Home » Centre faculty and staff members receive ACS grants

Centre faculty and staff members receive ACS grants

Campus Spring 2014Members of Centre College’s faculty and staff have been awarded grants through Associated Colleges of the South (ACS), an organization that supports 16 private liberal arts colleges in 12 states of the southeastern United States.

ACS’s goal is to advance the professional growth of faculty and staff, foster diversity and inclusion, build partnerships across their member campuses and improve collective student and institutional success. Through the grants, participating institutions are encouraged to collaboratively develop initiatives that can meet the needs of multiple campuses.

“The Centre faculty and staff involved in these projects spent lots of time preparing their applications, and will spend even more time developing curriculums and course modules that will increase access and help students connect coursework and real-world issues,” said Kathryn Bowles, associate director for corporate and foundation relations. “These awards from ACS are a recognition of the dedication that Centre faculty and staff have for their students.”

Carrie Frey, associate director of library services; Beth Morgan, technical services in the library; Amy Frederick, assistant professor of art history; and Rodmon King, associate vice president for academic affairs and diversity initiatives, received a grant of $30,119.20 for their project titled “Pathway to Diversity: Uncovering Our Collections.” This project is a collaboration with Furman and Washington and Lee universities and Rollins College.

Joel Kilty, Elizabeth Molloy Dowling Associate Professor of Mathematics, and Alex McAllister, H.W. Stodghill, Jr. and Adele H. Stodghill Professor of Mathematics, received a $24,450 grant for “Supporting Diversity and Inclusion in Mathematics and STEM Disciplines.” This project is a collaboration with Southwestern University.

Kerry Paumi, assistant professor of chemistry, was awarded a grant of $18,990 for “Faculty Development through Learning Design.” This project is a collaboration with Birmingham-Southern College.

In addition, Jennifer Muzyka, H.W. Stodghill, Jr. and Adele H. Stodghill Professor of Chemistry, is working on a project with Spelman College titled “Increasing Diversity in the STEM Pipeline Through the Incorporations of Culturally and Socially Responsive Pedagogy in the Organic Chemistry Laboratory,” which was awarded $37,950.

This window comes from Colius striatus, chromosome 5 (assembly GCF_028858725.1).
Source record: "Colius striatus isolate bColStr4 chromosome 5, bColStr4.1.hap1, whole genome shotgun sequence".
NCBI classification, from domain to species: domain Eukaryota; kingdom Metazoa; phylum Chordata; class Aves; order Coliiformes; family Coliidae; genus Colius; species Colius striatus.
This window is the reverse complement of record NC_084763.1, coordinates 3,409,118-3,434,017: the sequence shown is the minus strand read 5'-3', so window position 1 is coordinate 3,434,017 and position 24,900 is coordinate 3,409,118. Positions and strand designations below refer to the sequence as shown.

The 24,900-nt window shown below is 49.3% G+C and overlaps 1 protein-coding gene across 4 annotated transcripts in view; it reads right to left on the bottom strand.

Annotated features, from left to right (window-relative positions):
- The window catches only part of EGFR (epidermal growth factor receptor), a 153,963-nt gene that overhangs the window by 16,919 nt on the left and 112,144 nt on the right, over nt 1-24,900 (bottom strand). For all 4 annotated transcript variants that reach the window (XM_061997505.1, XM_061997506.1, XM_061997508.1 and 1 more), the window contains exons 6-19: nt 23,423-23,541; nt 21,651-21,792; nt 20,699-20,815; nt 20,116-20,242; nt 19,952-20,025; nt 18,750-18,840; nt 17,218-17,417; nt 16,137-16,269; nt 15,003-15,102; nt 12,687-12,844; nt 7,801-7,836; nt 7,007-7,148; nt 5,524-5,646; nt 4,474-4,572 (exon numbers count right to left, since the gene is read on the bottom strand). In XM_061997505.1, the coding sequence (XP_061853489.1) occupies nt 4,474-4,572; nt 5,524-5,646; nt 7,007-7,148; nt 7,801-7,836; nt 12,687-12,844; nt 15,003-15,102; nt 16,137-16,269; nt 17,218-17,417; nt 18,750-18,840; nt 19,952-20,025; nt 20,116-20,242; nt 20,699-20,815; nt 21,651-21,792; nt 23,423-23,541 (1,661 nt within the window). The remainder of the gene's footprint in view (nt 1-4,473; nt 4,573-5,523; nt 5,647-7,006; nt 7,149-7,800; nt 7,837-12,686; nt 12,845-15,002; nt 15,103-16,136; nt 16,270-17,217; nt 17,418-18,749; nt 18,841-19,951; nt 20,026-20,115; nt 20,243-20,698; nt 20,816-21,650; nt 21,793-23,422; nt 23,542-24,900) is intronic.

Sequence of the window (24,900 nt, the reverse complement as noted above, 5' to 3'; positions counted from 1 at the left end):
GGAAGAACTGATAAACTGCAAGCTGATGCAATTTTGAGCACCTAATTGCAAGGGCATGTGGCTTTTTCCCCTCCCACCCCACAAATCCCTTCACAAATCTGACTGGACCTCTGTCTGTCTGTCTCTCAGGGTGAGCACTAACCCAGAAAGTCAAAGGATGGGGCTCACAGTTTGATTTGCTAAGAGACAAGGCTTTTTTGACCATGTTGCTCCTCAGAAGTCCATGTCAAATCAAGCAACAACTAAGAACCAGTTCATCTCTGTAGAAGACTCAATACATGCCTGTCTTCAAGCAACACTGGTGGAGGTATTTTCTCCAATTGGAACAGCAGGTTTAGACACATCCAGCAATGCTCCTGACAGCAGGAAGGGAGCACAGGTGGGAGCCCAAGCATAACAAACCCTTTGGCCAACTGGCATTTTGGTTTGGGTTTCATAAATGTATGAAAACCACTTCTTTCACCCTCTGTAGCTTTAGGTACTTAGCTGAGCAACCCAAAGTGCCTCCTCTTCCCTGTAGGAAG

Sarah Lashley, director of the Center for Teaching and Learning, and Joel Klepac, counselor in Parsons Center, are involved in a project with Sewanee titled, “Improving Inclusion and Pedagogical Practices for Students with Learning Disabilities,” which received $31,957.50.

Dean and Vice President for Academic Affairs Stephanie Fabritius said these grants will enable members of Centre’s faculty and staff to collaborate closely with colleagues at other ACS schools in order to work on issues of common interest.

“Centre faculty members are outstanding teachers, and they genuinely care about reaching all of their students,” she added. “Having this opportunity to explore their teaching practices will only add to their excellence. The results of these projects will also serve as models and inspiration for future work at all of our member institutions.”

Director of Faculty Programs for ACS Jennifer Dugan said they are really excited about Centre’s engagement with their program.

“Centre has been very active in our grant program—really diverse and rich projects,” she added. “It’s worth knowing that Centre is part of this network of excellent, small liberal arts colleges that are strengthening the student experience. I think it’s a qualitatively different kind of education when an already excellent Centre education is plugged into this robust network.”